Annual MLK concert blends jazz, classical and folk styles to celebrate a legacyJan 14, 2020
By Page Leggett, The Charlotte Observer
Charlotte's annual "Bridging Musical Worlds" concert started in 2009 to honor Martin Luther King Jr. and to bring together diverse musical styles in the spirit in which the civil rights icon encouraged people of all backgrounds to come together.
The first concert blended jazz and classical -- two wildly different forms of music -- into a seamless union. This year, even more kinds of music will be stitched into the fabric.
The Charlotte Folk Society and Tosco Music will join the Charlotte Symphony Orchestra String Ensemble, the Sign of the Times of the Carolinas jazz group and musicians from UNC Charlotte to pay musical tribute to King's legacy.
The concert makes a musical point. If Barry White's "Love Theme" and Samuel Barber's "Adagio for Strings" can be played on the same stage, then people of all races and creeds can surely find common ground.
A CONCERT WITH ROOTS
Meg Freeman Whalen helped create the concert 11 years ago, when she was working in PR at the Charlotte Symphony.
The inaugural concert was especially poignant for her -- and for many in the audience -- because it was within days of President Barack Obama's first inauguration. Today, as the director of communications and external relations for UNC Charlotte's College of Arts + Architecture, she's still involved.
Back in 2008, Whalen applied for a N.C. Humanities Council grant to produce a one-time concert that combined music often thought of as white and European with a distinctly American musical form that's rooted in African-American culture. She got the grant.
The first concert was held at The Excelsior Club, the now-closed westside institution slated for redevelopment.
"The musical event concluded with a joint performance of [the strings section and jazz group] performing a jazz or classic R&B composition that befits the occasion," Toni Tupponce, program director for A Sign of the Times of the Carolinas, said in an email. "This represents the 'bridge' between our musical, social and cultural worlds."
The audience grew each year, and in 2015, the concert moved to Friendship Missionary Baptist Church Conference Center (capacity: 450) to accommodate the growing audience and allow more musicians to perform.
Whalen didn't invent a link between King and jazz to win a grant. There really is a connection. King gave the opening address at the 1964 Berlin Jazz Festival. "Jazz speaks for life," he said.
"Modern jazz has continued in (the Blues) tradition, singing the songs of a more complicated urban existence," King's speech continued. "When life itself offers no order and meaning, the musician creates an order and meaning from the sounds of the earth, which flow through his instrument."
King also told his audience in Berlin that music was more than a backdrop to the civil rights movement: "Much of the power of our Freedom Movement in the United States has come from this music. It has strengthened us with its sweet rhythms when courage began to fail. It has calmed us with its rich harmonies when spirits were down."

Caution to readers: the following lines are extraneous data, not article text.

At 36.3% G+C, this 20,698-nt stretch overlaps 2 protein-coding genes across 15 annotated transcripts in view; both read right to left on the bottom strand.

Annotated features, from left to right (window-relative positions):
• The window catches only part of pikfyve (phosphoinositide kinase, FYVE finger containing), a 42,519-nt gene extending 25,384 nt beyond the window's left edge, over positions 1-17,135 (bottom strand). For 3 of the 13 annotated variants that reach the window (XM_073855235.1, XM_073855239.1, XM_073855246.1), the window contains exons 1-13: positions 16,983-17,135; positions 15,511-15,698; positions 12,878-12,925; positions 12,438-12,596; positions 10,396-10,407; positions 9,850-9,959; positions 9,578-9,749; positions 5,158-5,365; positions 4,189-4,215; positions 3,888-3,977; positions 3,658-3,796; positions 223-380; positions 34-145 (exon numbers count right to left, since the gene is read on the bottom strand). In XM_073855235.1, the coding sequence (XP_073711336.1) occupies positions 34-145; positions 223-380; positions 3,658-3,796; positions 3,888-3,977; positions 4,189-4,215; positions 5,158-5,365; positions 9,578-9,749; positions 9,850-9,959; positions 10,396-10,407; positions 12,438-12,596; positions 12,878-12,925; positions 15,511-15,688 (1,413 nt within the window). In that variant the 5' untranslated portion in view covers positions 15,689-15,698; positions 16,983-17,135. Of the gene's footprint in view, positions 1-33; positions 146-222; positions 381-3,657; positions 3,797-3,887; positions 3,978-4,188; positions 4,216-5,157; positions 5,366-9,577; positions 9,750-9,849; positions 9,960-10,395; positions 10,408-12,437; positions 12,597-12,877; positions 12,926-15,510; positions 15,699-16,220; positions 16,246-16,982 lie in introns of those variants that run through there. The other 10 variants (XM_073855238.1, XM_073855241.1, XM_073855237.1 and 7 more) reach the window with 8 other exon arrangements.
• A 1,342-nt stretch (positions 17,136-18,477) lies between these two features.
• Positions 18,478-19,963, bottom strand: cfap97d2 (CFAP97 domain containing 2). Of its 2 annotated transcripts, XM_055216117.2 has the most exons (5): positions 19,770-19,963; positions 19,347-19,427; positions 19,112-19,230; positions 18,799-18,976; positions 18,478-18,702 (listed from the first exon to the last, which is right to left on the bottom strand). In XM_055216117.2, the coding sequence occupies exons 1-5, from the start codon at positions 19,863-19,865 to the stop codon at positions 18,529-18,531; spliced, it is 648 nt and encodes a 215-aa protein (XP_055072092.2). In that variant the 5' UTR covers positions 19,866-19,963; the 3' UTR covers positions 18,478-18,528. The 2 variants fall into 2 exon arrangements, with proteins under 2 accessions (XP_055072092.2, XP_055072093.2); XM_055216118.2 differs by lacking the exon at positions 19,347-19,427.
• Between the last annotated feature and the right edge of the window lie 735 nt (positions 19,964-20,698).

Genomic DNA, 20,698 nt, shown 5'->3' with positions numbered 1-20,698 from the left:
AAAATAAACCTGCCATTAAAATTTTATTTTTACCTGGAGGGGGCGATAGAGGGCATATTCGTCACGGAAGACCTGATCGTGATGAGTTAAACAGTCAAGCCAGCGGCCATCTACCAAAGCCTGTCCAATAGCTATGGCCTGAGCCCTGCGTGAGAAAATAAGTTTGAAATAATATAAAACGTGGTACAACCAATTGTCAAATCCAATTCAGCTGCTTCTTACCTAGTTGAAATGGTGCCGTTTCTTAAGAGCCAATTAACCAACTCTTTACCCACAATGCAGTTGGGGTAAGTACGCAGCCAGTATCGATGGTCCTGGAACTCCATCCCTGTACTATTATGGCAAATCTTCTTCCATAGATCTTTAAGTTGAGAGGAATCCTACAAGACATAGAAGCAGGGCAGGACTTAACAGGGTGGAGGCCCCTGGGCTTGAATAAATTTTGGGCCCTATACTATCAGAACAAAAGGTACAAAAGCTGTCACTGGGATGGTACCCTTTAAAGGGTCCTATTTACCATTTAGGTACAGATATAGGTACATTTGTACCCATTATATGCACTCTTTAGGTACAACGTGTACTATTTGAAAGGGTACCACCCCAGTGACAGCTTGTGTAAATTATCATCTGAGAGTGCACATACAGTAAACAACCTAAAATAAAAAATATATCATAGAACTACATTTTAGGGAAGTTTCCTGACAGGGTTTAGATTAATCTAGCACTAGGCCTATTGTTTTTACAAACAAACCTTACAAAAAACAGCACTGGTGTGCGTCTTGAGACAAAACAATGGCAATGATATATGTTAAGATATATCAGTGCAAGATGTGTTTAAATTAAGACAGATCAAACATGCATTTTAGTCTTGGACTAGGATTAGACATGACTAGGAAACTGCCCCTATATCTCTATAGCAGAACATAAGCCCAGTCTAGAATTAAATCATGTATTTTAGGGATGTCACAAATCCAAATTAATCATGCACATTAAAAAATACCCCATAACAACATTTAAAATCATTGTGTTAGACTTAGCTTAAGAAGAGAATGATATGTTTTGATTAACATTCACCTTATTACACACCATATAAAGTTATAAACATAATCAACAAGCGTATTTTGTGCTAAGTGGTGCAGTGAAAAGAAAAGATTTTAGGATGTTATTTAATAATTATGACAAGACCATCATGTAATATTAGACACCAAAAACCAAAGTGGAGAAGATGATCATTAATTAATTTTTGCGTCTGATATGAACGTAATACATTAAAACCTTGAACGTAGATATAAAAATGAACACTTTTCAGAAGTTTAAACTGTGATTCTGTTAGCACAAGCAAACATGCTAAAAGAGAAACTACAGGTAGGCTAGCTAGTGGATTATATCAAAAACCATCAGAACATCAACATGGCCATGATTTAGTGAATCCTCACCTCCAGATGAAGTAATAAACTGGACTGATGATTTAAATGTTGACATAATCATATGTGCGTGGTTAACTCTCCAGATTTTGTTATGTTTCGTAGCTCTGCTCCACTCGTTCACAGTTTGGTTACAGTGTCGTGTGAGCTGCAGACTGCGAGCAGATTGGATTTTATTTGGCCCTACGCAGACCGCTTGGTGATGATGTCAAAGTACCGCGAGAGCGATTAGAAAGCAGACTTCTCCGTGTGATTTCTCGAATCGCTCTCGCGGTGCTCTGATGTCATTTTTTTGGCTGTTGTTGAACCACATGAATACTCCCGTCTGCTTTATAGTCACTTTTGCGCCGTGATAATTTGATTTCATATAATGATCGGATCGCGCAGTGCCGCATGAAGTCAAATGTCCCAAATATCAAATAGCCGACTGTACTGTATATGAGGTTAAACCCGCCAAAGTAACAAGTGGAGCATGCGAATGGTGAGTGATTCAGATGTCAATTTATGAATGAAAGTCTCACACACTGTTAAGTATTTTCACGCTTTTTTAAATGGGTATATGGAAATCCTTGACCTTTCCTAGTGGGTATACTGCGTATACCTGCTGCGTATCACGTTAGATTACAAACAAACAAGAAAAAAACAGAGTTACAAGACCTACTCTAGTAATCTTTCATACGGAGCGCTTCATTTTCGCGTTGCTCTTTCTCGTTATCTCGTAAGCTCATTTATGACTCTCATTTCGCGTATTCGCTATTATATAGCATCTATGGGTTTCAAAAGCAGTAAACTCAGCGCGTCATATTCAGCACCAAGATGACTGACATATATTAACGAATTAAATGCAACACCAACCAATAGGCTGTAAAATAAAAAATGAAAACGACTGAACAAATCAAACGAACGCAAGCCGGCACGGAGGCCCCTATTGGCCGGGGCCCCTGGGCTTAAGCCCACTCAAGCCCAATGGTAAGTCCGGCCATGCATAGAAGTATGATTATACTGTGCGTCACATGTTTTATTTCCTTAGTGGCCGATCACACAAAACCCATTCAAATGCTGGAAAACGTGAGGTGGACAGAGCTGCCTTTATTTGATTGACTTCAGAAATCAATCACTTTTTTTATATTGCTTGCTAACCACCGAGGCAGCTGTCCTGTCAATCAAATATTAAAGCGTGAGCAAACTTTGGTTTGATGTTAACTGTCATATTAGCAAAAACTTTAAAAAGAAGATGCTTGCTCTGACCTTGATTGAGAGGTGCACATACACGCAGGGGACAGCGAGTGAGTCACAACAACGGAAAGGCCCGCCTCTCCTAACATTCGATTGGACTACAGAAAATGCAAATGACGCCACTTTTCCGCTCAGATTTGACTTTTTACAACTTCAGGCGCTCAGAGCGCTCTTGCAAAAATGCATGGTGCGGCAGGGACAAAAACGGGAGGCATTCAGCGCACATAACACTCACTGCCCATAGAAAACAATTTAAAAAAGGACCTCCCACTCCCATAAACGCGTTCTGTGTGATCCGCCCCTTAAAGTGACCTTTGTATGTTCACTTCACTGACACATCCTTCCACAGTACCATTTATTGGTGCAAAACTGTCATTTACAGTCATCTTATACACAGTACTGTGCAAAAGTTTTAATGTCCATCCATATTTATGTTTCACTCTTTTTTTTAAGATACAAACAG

Music has that much power. "Jazz is an expression of freedom," Whalen said.
A TRADITION THAT GROWS EACH YEARAs is tradition, A Sign of the Times jazz ensemble will perform. A Sign of the Times, a nonprofit whose mission is to preserve the legacy of the African diaspora through performing arts, has helped spearhead this concert since the beginning.
In addition to jazz -- the music that spoke to King so powerfully -- a 14-piece strings section from the Charlotte Symphony will perform selections from two African-American composers: Adolphus Hailstork and Samuel Coleridge-Taylor.
Sequina DuBose, lyric soprano and assistant professor of classical and contemporary music at UNCC, will perform contemporary renditions of two traditional spirituals. DuBose recently shared the Metropolitan Opera stage with Kathleen Battle in "Underground Railroad: A Spiritual Journey."
The Charlotte Folk Society, in collaboration with Tosco Music, brings Jamie Laval, a former U.S. National Scottish Fiddle champion, to the stage. Laval will perform original arrangements of two traditional songs accompanied by Adama Dembele, a drummer from Mali.
"Jamie's original arrangements (are) designed to highlight the synergy of Celtic and African influences that form the roots of the traditional music of the Carolina Piedmont," said Mark Clemens, a UNC Charlotte biology professor and president of the Charlotte Folk Society.
Audience members will get the chance to sing along, if they're moved to join in. John Tosco will lead everyone in "Stand by Me," an old hymn made famous in the 1960s, when Ben E. King, along with Lieber and Stoller, adapted it into a love ballad. The song was brought to glorious worldwide attention again when the Kingdom Choir performed it at the 2018 wedding of Prince Harry and Meghan Markle.
The lyrics could have been written by King himself: When the night has come, and the land is dark, and the moon is the only light we'll see. No, I won't be afraid. Oh, I won't be afraid. Just as long as you stand, stand by me.